@FearlessAlexRVP asks, "When the offense puts 30 points up, that's usually enough. What can the defense do about not allowing 33 points?"
A: For starters, I'll agree that usually 30 points should be enough to win, but I'm not as down on the defense as a lot of people might be this week. For starters, that Titans offense with Derrick Henry at running back and Julio Jones and A.J. Brown at receiver is one of the most talented the Seahawks will face all season, and with all due respect to the rest of the running backs they'll see this year, they won't see another back quite like Henry. I'll also give the benefit of the doubt to the defense, at least to some degree, because while the offense did score 30, they did it in a way that made it tough on the defense, scoring on some big plays and quick drives without very many long sustained drives, leading in nearly 20-minute difference in time of possession favoring the Titans. Being on defense that long, especially against Henry, is a tough task for any defense.
For six quarters this season, the Seahawks defense has looked pretty good, and I'm confident over time it will look more like that than it will the unit that struggled to get stops in the second half on Sunday.
@KaySA99 asks, "If Blitz ever got put into a game, what position would he play and why?"
A: Hmm, tough question, so I consulted with the bird himself—that's right, I speak bird, or at least mascot bird.
Blitz pointed out that kicker is a non-starter with those giant feet, and the same can probably be said about traying to play receiver with wings instead of normal hands. The offensive and defensive lines can be ruled out based on size, so the conclusion we came to is that Blitz would play safety. For starters, Blitz would be a good free safety because he can really fly around back there (sorry, that was bad, even for me). Also, Blitz feels like Jamal Adams is the human version of Blitz when it comes to energy level, so that too makes safety a good fit.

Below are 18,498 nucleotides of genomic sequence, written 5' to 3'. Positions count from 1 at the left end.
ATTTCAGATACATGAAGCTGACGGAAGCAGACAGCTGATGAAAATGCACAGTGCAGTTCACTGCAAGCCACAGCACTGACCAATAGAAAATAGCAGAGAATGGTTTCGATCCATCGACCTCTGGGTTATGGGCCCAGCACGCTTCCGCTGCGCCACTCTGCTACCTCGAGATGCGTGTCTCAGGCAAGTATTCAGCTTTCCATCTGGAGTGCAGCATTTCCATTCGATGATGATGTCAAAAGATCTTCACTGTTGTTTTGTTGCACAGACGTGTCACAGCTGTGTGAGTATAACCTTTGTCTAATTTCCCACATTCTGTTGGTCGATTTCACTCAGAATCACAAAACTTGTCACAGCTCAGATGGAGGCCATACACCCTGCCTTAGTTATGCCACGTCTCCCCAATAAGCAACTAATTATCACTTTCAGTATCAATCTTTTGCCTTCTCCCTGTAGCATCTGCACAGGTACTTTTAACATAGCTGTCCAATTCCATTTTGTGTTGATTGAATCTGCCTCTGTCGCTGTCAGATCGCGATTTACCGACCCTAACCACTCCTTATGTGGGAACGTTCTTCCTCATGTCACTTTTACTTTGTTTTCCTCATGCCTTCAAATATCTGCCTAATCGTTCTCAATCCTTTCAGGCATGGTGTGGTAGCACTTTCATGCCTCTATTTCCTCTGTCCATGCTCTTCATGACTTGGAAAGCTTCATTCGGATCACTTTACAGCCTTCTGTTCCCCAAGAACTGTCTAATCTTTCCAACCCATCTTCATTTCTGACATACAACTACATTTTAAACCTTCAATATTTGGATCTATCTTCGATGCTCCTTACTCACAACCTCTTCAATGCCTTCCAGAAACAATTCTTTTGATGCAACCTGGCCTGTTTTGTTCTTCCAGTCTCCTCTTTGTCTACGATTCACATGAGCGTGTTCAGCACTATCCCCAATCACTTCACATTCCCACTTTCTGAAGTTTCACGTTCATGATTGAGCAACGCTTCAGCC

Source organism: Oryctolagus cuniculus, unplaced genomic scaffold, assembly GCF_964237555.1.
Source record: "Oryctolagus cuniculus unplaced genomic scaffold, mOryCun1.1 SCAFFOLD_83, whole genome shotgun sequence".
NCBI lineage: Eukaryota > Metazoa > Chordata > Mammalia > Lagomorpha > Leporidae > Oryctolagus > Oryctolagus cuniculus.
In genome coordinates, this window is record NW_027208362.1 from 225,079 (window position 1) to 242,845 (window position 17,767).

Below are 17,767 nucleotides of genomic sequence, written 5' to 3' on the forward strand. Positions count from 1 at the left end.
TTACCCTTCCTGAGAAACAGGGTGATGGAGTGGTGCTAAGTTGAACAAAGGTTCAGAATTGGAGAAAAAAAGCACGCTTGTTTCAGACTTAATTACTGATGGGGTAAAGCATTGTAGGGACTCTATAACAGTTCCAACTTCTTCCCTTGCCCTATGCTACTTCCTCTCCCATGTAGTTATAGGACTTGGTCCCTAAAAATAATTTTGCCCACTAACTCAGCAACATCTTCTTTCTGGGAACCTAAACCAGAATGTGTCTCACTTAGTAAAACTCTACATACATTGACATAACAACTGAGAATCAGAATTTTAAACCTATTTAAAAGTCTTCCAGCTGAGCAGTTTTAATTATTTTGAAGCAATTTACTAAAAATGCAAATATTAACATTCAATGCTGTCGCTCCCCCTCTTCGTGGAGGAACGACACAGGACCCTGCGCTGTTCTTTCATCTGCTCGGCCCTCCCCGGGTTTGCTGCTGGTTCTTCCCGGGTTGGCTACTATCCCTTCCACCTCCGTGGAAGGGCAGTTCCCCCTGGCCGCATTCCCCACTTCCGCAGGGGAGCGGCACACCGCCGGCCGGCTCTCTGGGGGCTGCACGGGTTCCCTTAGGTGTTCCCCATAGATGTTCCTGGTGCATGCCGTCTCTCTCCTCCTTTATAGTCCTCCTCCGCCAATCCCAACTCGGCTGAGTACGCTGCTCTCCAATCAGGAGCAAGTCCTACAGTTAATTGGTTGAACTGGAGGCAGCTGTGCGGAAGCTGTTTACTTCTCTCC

Oh, and Blitz will definitely be on kick coverage since that group has already included him in the action in the past:
Megan Gaukroger from Inverell, New South Wales, Australia asks, "Greetings from a proud 12 Down Under. I know from a previous mailbag that Pete Carroll chews up to 15 pieces of gum during a game, but what is his preferred flavour and brand of gum?"
A: You are correct that there have been multiple Pete Carroll gum-related questions in past mailbags, and a while back I did look into his preferred type of gum as well. Turns out Carroll is a Bubble Yum man, going through, as Megan notes, 15 or so pieces a game.
@OlManRiver60 asks, "Taunting, WTF?"
A: By WTF you mean "why throw flag" right? We're gonna go with that to keep this family friendly. And to your point, like just about everyone else, I'm not a big fan of how strictly taunting has been enforced early this year. I get the idea of having a taunting rule to keep things from getting out of hand—you don't want situations that escalate into fights, nor do you want kids watching at home to think the most important part of the game is coming up with creative and elaborate ways to clown on their opponents. However, there's a difference between obviously trying to show up an opponent and a player just being fired up in the moment after a play, as was the case with D.J. Reed when he hopped to his feet, flexed a little and yelled while jogging away. And as for those impressionable young kids at home, it is OK to let something they see on TV be a teachable moment instead of assuming that parents and kids can't handle seeing something awful like a grown man who plays a game for a living having a little fun whilst playing said game.
As Carroll put it when asked about Reed's penalty Monday and the league's point of emphasis on taunting, "I think we've opened up a bit of a can of worms." Carroll wasn't arguing against the intent of having a taunting rule, but rather pointing out that it's really hard to draw the line between celebrating after a play and taunting if something as seemingly innocuous as Reed's celebration is a flag.
My hope is that, as is often the case with rules points of emphasis, is that a lot of flags early gives way to a more reasonable approach to enforcing the rule over time.